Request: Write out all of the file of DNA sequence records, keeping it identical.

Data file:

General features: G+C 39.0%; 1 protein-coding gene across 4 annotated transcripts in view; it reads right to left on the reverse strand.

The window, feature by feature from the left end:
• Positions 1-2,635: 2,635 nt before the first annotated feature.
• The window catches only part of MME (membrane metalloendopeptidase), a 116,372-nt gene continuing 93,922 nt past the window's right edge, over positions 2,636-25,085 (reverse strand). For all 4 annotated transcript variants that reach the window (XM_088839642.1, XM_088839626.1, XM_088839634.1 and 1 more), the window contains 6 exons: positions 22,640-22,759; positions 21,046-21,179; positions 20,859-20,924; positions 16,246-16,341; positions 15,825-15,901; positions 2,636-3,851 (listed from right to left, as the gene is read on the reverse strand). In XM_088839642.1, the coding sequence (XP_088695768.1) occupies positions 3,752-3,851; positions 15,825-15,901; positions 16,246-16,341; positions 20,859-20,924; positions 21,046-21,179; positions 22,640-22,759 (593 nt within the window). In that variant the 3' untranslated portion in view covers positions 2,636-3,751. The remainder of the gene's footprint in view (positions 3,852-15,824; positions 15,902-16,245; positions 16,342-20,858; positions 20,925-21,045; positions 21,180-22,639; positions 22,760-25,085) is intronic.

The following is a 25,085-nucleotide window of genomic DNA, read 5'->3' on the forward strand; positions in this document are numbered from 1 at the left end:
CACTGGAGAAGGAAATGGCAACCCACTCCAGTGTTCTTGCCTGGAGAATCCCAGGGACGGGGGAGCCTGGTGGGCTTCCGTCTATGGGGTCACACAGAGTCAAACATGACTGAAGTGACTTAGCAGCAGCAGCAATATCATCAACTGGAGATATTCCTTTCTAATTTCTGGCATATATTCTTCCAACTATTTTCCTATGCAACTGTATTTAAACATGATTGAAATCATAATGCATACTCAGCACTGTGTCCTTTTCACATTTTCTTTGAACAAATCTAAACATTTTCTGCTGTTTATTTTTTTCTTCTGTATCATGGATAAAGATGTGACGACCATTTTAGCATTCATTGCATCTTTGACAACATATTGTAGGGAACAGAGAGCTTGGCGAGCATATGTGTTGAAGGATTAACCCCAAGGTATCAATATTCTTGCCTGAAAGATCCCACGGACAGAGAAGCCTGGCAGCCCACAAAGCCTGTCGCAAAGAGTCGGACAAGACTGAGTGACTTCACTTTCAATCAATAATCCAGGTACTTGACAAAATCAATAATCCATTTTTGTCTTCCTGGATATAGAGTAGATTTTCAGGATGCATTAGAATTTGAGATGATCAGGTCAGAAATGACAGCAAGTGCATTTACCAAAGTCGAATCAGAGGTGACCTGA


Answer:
General features: G+C 39.0%; 1 protein-coding gene across 4 annotated transcripts in view; it reads right to left on the reverse strand.

The window, feature by feature from the left end:
• Positions 1-2,635: 2,635 nt before the first annotated feature.
• The window catches only part of MME (membrane metalloendopeptidase), a 116,372-nt gene continuing 93,922 nt past the window's right edge, over positions 2,636-25,085 (reverse strand). For all 4 annotated transcript variants that reach the window (XM_088839642.1, XM_088839626.1, XM_088839634.1 and 1 more), the window contains 6 exons: positions 22,640-22,759; positions 21,046-21,179; positions 20,859-20,924; positions 16,246-16,341; positions 15,825-15,901; positions 2,636-3,851 (listed from right to left, as the gene is read on the reverse strand). In XM_088839642.1, the coding sequence (XP_088695768.1) occupies positions 3,752-3,851; positions 15,825-15,901; positions 16,246-16,341; positions 20,859-20,924; positions 21,046-21,179; positions 22,640-22,759 (593 nt within the window). In that variant the 3' untranslated portion in view covers positions 2,636-3,751. The remainder of the gene's footprint in view (positions 3,852-15,824; positions 15,902-16,245; positions 16,342-20,858; positions 20,925-21,045; positions 21,180-22,639; positions 22,760-25,085) is intronic.

The following is a 25,085-nucleotide window of genomic DNA, read 5'->3' on the forward strand; positions in this document are numbered from 1 at the left end:
CACTGGAGAAGGAAATGGCAACCCACTCCAGTGTTCTTGCCTGGAGAATCCCAGGGACGGGGGAGCCTGGTGGGCTTCCGTCTATGGGGTCACACAGAGTCAAACATGACTGAAGTGACTTAGCAGCAGCAGCAATATCATCAACTGGAGATATTCCTTTCTAATTTCTGGCATATATTCTTCCAACTATTTTCCTATGCAACTGTATTTAAACATGATTGAAATCATAATGCATACTCAGCACTGTGTCCTTTTCACATTTTCTTTGAACAAATCTAAACATTTTCTGCTGTTTATTTTTTTCTTCTGTATCATGGATAAAGATGTGACGACCATTTTAGCATTCATTGCATCTTTGACAACATATTGTAGGGAACAGAGAGCTTGGCGAGCATATGTGTTGAAGGATTAACCCCAAGGTATCAATATTCTTGCCTGAAAGATCCCACGGACAGAGAAGCCTGGCAGCCCACAAAGCCTGTCGCAAAGAGTCGGACAAGACTGAGTGACTTCACTTTCAATCAATAATCCAGGTACTTGACAAAATCAATAATCCATTTTTGTCTTCCTGGATATAGAGTAGATTTTCAGGATGCATTAGAATTTGAGATGATCAGGTCAGAAATGACAGCAAGTGCATTTACCAAAGTCGAATCAGAGGTGACCTGA